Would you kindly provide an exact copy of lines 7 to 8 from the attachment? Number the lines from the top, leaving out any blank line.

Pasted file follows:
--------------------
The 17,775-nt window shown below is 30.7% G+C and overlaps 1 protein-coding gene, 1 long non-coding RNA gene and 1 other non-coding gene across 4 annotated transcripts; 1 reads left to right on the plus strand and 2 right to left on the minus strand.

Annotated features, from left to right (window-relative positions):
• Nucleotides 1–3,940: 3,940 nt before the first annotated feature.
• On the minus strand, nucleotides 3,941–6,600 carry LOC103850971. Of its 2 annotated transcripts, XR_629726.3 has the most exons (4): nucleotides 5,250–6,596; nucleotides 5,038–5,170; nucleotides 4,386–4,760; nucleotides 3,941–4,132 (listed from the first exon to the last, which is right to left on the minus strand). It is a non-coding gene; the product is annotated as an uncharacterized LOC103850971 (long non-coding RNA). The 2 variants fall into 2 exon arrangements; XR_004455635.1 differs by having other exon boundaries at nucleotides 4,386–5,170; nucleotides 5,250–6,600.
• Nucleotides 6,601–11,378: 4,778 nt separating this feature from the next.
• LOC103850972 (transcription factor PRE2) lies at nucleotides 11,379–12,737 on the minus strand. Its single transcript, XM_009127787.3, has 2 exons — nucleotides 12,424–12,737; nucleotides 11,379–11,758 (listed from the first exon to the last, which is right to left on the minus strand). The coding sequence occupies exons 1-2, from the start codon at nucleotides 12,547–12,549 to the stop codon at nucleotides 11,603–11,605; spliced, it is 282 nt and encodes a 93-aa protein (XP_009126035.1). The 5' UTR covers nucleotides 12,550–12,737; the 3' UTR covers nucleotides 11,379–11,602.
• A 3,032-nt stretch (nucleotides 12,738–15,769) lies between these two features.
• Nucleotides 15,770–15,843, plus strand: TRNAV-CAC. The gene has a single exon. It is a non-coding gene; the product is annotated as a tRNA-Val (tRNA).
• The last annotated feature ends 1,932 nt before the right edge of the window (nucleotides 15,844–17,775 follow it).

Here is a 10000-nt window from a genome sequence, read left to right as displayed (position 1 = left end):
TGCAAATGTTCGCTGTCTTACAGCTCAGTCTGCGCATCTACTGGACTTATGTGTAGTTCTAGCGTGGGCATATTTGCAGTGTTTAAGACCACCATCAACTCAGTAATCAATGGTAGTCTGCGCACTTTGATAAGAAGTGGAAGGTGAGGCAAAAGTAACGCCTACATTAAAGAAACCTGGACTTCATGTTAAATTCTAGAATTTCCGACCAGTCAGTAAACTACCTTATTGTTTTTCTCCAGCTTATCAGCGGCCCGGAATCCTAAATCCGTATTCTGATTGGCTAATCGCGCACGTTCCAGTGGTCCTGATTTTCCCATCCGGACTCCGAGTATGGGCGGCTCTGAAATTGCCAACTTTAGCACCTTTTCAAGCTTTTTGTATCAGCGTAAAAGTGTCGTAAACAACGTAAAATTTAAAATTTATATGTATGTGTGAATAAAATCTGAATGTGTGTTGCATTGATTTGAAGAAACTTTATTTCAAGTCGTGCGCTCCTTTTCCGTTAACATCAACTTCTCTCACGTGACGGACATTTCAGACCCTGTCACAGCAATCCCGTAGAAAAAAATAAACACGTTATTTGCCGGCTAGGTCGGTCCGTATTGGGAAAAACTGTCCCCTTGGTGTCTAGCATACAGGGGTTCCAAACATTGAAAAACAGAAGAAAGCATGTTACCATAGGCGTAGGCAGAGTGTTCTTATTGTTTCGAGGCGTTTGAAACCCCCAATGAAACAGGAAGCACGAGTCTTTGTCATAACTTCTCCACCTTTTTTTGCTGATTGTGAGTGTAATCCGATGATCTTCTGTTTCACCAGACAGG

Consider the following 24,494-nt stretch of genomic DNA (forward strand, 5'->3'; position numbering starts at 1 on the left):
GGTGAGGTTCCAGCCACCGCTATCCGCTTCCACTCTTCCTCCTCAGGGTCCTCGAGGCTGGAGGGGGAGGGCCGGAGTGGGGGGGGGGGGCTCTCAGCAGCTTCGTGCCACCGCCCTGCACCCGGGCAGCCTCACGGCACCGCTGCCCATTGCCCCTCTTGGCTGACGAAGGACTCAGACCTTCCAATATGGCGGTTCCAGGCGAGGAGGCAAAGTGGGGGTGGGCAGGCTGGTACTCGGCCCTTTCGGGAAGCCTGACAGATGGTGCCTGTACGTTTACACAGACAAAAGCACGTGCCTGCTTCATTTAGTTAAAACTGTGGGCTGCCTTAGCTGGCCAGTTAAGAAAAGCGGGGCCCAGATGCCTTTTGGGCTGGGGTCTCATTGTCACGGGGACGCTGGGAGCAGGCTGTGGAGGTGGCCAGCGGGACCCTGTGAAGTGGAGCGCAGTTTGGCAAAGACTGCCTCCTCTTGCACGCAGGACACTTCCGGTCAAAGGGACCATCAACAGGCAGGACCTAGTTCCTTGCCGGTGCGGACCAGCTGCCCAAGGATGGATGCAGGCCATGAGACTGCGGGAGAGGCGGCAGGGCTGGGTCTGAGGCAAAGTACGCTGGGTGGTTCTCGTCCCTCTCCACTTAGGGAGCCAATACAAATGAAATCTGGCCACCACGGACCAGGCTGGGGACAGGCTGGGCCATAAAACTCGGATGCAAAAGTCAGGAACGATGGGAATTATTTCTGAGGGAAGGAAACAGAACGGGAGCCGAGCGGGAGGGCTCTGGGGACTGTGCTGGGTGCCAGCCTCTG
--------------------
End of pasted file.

• A 3,032-nt stretch (nucleotides 12,738–15,769) lies between these two features.
• Nucleotides 15,770–15,843, plus strand: TRNAV-CAC. The gene has a single exon. It is a non-coding gene; the product is annotated as a tRNA-Val (tRNA).